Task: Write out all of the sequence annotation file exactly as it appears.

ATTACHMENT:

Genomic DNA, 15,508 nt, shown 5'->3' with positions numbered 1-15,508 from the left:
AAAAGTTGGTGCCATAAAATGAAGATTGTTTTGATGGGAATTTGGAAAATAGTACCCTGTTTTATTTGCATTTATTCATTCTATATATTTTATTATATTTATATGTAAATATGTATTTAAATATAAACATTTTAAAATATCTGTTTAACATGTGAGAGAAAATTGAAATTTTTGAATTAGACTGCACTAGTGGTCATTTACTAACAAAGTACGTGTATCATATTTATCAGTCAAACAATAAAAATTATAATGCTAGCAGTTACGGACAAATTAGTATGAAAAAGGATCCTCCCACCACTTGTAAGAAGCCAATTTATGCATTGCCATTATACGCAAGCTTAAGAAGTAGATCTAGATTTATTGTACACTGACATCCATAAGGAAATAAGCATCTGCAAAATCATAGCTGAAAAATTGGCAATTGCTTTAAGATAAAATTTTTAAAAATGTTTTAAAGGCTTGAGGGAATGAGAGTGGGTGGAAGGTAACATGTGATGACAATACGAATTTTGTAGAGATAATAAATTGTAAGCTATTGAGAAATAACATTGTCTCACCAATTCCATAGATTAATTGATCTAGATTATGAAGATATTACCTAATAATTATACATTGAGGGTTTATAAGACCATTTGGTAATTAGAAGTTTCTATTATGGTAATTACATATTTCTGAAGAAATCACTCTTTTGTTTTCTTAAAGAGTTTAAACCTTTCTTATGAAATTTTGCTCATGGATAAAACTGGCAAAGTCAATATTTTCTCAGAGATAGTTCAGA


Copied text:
Genomic DNA, 15,508 nt, shown 5'->3' with positions numbered 1-15,508 from the left:
AAAAGTTGGTGCCATAAAATGAAGATTGTTTTGATGGGAATTTGGAAAATAGTACCCTGTTTTATTTGCATTTATTCATTCTATATATTTTATTATATTTATATGTAAATATGTATTTAAATATAAACATTTTAAAATATCTGTTTAACATGTGAGAGAAAATTGAAATTTTTGAATTAGACTGCACTAGTGGTCATTTACTAACAAAGTACGTGTATCATATTTATCAGTCAAACAATAAAAATTATAATGCTAGCAGTTACGGACAAATTAGTATGAAAAAGGATCCTCCCACCACTTGTAAGAAGCCAATTTATGCATTGCCATTATACGCAAGCTTAAGAAGTAGATCTAGATTTATTGTACACTGACATCCATAAGGAAATAAGCATCTGCAAAATCATAGCTGAAAAATTGGCAATTGCTTTAAGATAAAATTTTTAAAAATGTTTTAAAGGCTTGAGGGAATGAGAGTGGGTGGAAGGTAACATGTGATGACAATACGAATTTTGTAGAGATAATAAATTGTAAGCTATTGAGAAATAACATTGTCTCACCAATTCCATAGATTAATTGATCTAGATTATGAAGATATTACCTAATAATTATACATTGAGGGTTTATAAGACCATTTGGTAATTAGAAGTTTCTATTATGGTAATTACATATTTCTGAAGAAATCACTCTTTTGTTTTCTTAAAGAGTTTAAACCTTTCTTATGAAATTTTGCTCATGGATAAAACTGGCAAAGTCAATATTTTCTCAGAGATAGTTCAGA